Days away from what is said to be the apex of the coronavirus outbreak, Long Island's first responders are facing a shortage of personal protective gear as they fight on the front lines of this virus. Meanwhile, Huntington Hospital lost one of its own as a nurse died of coronavirus. Newsday's Pat Dolan has the story. Credit: Newsday Staff; Stony Brook University

A registered nurse from Seaford has become the first nurse in one of the largest hospital networks in New York to die from coronavirus, a hospital official said.

John Abruzzo, 63, was a nurse at Huntington Hospital, part of the Northwell Health system, for 13 years where he worked on the medical-surgical floors, hospital officials said.

“He had the most winning smile, which made him bigger than life,” Susan Knoepffler, chief nursing officer at Huntington Hospital, said in an interview with Newsday on Saturday.

John Abruzzo's wife, Mary, said he died Thursday. She said he had no other underlying health issues besides his diabetes, which she said was under control. 

Mary Abruzzo was not sure when her husband tested positive for COVID-19.

"He went to the doctor and the doctor told him to go into isolation. He just got progressively worse. He finally drove himself to Huntington Hospital," she said.

"He was a registered nurse. He was up for any challenge," she added.

John Abruzzo began working as a security guard at Huntington...

John Abruzzo began working as a security guard at Huntington Hospital in 2002 and later became a nurse there. Credit: Abruzzo family

Northwell Health will continue to pay his salary for six months to his family, hospital officials said.

He "was among the brave caregivers dedicated to their patients during this challenging time," read a hospital statement. "We mourn his loss and hold his family in our thoughts and prayers."

Abruzzo began working at Huntington Hospital in 2002 as a security officer before becoming a nurse at the hospital in 2007.

“He sought a career in nursing as he was inspired by family with health care issues and wanted to help others,” said Knoepffler, who worked with Abruzzo for eight years.

He attended the University of Texas at Arlington from 2008 to 2011, where he received his bachelor of science degree in nursing, according to his LinkedIn profile.

“John had an inner call to duty as a nurse,” Knoepffler said. “He was everything a nurse should be: compassionate, stellar at what he did, caring and a team player.”

Abruzzo had two main priorities when he wore his scrubs — his patients and his co-workers, she says.

“He treated his patients like friends and he even became friends with them,” Knoepffler said. “There’s not that many men in nursing in comparison to women, so he would always call his co-workers his ‘girls.’ He wanted to take care of all of them. I think that’s why the devastation hits the team so deeply.”

But Abruzzo was also known for one more thing, stealing pens, recalled Knoepffler.

“They would always say, ‘If your pen is missing, John took it,’ ” she said. “Well, when they opened up his locker, all these pens fell out. It was kind of hysterical.”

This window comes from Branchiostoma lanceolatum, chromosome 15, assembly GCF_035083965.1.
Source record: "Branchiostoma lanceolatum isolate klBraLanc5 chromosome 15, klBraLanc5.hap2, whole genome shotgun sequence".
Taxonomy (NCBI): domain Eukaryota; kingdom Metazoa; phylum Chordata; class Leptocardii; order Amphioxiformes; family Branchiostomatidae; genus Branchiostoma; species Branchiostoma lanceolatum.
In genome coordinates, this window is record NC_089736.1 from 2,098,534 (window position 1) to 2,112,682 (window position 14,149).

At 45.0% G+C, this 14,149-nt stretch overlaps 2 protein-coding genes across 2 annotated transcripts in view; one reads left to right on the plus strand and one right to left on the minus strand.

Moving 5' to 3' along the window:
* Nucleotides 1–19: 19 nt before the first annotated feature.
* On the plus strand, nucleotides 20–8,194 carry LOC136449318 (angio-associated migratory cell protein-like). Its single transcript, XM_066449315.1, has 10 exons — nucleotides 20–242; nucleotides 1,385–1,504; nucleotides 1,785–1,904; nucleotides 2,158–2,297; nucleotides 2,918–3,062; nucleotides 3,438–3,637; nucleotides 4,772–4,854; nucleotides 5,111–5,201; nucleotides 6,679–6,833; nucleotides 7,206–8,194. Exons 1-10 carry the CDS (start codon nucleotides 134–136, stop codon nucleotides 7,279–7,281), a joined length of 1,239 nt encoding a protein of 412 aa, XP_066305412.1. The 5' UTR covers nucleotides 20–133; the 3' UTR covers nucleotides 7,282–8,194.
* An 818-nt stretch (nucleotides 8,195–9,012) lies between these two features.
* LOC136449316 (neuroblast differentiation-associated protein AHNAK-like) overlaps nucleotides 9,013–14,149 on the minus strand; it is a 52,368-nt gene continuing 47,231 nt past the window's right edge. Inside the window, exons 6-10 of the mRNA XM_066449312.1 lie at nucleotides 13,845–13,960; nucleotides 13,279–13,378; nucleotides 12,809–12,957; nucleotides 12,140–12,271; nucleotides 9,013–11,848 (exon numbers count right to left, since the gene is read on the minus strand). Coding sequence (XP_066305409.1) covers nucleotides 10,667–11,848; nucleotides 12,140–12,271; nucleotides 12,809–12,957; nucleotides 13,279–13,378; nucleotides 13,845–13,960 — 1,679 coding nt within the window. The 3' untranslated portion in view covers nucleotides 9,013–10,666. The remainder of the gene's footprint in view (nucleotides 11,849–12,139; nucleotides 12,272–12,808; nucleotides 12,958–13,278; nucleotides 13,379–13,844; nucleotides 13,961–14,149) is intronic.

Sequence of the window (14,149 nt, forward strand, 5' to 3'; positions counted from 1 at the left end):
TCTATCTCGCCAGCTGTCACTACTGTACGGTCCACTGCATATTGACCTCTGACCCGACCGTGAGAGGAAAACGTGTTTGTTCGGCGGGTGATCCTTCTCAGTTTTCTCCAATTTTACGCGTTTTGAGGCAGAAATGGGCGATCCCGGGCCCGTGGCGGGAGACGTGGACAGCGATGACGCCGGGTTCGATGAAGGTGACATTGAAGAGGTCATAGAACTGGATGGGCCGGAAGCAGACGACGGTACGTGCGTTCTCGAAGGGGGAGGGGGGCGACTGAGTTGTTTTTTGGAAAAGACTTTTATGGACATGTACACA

The team of nurses and staff who knew Abruzzo were devastated, she said.

“The team is grieving right now,” Knoepffler said. “We’re persevering and taking care of our patients with even more grace and more strength, just like John would have been doing. In an odd way, it has strengthened our resilience and our desire to provide the absolute best care for all the patients that will come after him.”

Many units and floors at the hospital have been redesignated to care for COVID-19 positive patients. Most, if not all, hospital systems across that state have had an “all hands on deck” approach to the surge of patients with coronavirus.

Knoepffler described a bustling scene of nurses working tirelessly on every floor but somehow managing to keep a positive attitude.

“It’s a blur of blue and green scrub and gown attire,” she says, “and still they are smiling, they are laughing appropriately and they’re an inspiration to me.”

Nurses have been using their own mobile communication devices, cellphones and iPads, to help those patients without phones get in contact with their loved ones who in most cases are barred from visiting because of the pandemic, she said.

“That takes an emotional toll on the staff, to know that the only person touching the one lying in the bed is them,” Knoepffler said. “There’s no loved one coming to kiss them and hug them. We do our best to lay a hand on them to make them feel connected still.”

The chief nursing officer says she’s never seen anything like what’s she’s experienced during this pandemic.

“I almost search for words that really can capture what’s happening,” Knoepffler said, adding that “crisis” and “unprecedented” don’t capture everything she is seeing. “There are no words that you can use at this point to describe it because it’s too unreal. It’s too unbelievable.”

Abruzzo was cared for at Huntington Hospital before he passed, Knoepffler said. “I’m glad he was with us because it was sort of his second home.”

Knoepffler tried to recall her last conversation with Abruzzo, but what was vivid in her memory was the last time she saw him.

“I was outside his room giving him a silent prayer,” Knoepffler said. “That was my last contact with him.”

Abruzzo's survivors include his wife; his son, Thomas Kutcher; his daughter, Christina Ravenes; his son-in-law, Franz Ravenes; and his grandchildren, Logan, 13, Kaia, 11, and Brinley, 6. 

His body was cremated and a memorial service will be held when the pandemic is over. 

With Michael O'Keeffe

CORRECTION: Nurse John Abruzzo did not have contact with coronavirus patients, a Northwell Health representative says. An earlier version of this story said that those patients were in his care.

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